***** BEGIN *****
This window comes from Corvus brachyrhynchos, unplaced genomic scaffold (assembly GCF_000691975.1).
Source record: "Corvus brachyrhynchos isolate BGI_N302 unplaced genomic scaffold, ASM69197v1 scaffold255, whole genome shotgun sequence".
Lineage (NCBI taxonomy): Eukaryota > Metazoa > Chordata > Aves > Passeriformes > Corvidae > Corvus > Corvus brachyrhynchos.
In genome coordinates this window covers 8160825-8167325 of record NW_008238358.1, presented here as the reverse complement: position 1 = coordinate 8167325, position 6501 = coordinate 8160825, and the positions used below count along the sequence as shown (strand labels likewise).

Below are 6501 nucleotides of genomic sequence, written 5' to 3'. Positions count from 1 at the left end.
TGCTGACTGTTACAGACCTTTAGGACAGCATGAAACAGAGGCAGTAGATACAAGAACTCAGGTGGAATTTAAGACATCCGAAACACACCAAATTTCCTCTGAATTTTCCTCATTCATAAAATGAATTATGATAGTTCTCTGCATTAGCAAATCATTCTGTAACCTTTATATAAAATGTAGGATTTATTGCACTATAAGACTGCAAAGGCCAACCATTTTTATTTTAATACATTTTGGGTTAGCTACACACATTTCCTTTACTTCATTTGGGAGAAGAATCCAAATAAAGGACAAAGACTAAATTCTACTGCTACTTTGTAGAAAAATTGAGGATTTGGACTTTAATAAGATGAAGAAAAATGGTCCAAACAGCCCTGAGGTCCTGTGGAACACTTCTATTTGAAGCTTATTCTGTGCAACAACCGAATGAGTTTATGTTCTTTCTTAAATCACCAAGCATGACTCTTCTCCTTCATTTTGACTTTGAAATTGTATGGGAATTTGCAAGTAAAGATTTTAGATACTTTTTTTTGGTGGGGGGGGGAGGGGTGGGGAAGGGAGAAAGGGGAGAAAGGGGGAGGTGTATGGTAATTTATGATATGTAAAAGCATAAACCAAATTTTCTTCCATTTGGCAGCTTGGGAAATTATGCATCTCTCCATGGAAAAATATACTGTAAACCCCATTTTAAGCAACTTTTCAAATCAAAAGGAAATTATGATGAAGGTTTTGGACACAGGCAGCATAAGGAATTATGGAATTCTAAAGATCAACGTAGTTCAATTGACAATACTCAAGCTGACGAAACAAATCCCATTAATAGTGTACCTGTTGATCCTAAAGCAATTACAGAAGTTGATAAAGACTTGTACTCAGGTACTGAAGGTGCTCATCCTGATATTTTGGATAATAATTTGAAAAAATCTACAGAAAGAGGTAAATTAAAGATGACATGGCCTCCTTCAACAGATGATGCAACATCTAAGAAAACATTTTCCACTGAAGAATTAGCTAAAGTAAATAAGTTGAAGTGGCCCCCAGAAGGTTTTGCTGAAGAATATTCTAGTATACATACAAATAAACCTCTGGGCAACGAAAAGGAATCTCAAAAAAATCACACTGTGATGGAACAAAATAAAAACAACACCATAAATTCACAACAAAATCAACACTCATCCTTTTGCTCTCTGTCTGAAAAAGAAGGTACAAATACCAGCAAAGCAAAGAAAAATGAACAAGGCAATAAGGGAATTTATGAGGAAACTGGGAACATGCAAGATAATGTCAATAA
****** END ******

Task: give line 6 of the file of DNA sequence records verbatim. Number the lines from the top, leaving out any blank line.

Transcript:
TGCTGACTGTTACAGACCTTTAGGACAGCATGAAACAGAGGCAGTAGATACAAGAACTCAGGTGGAATTTAAGACATCCGAAACACACCAAATTTCCTCTGAATTTTCCTCATTCATAAAATGAATTATGATAGTTCTCTGCATTAGCAAATCATTCTGTAACCTTTATATAAAATGTAGGATTTATTGCACTATAAGACTGCAAAGGCCAACCATTTTTATTTTAATACATTTTGGGTTAGCTACACACATTTCCTTTACTTCATTTGGGAGAAGAATCCAAATAAAGGACAAAGACTAAATTCTACTGCTACTTTGTAGAAAAATTGAGGATTTGGACTTTAATAAGATGAAGAAAAATGGTCCAAACAGCCCTGAGGTCCTGTGGAACACTTCTATTTGAAGCTTATTCTGTGCAACAACCGAATGAGTTTATGTTCTTTCTTAAATCACCAAGCATGACTCTTCTCCTTCATTTTGACTTTGAAATTGTATGGGAATTTGCAAGTAAAGATTTTAGATACTTTTTTTTGGTGGGGGGGGGAGGGGTGGGGAAGGGAGAAAGGGGAGAAAGGGGGAGGTGTATGGTAATTTATGATATGTAAAAGCATAAACCAAATTTTCTTCCATTTGGCAGCTTGGGAAATTATGCATCTCTCCATGGAAAAATATACTGTAAACCCCATTTTAAGCAACTTTTCAAATCAAAAGGAAATTATGATGAAGGTTTTGGACACAGGCAGCATAAGGAATTATGGAATTCTAAAGATCAACGTAGTTCAATTGACAATACTCAAGCTGACGAAACAAATCCCATTAATAGTGTACCTGTTGATCCTAAAGCAATTACAGAAGTTGATAAAGACTTGTACTCAGGTACTGAAGGTGCTCATCCTGATATTTTGGATAATAATTTGAAAAAATCTACAGAAAGAGGTAAATTAAAGATGACATGGCCTCCTTCAACAGATGATGCAACATCTAAGAAAACATTTTCCACTGAAGAATTAGCTAAAGTAAATAAGTTGAAGTGGCCCCCAGAAGGTTTTGCTGAAGAATATTCTAGTATACATACAAATAAACCTCTGGGCAACGAAAAGGAATCTCAAAAAAATCACACTGTGATGGAACAAAATAAAAACAACACCATAAATTCACAACAAAATCAACACTCATCCTTTTGCTCTCTGTCTGAAAAAGAAGGTACAAATACCAGCAAAGCAAAGAAAAATGAACAAGGCAATAAGGGAATTTATGAGGAAACTGGGAACATGCAAGATAATGTCAATAA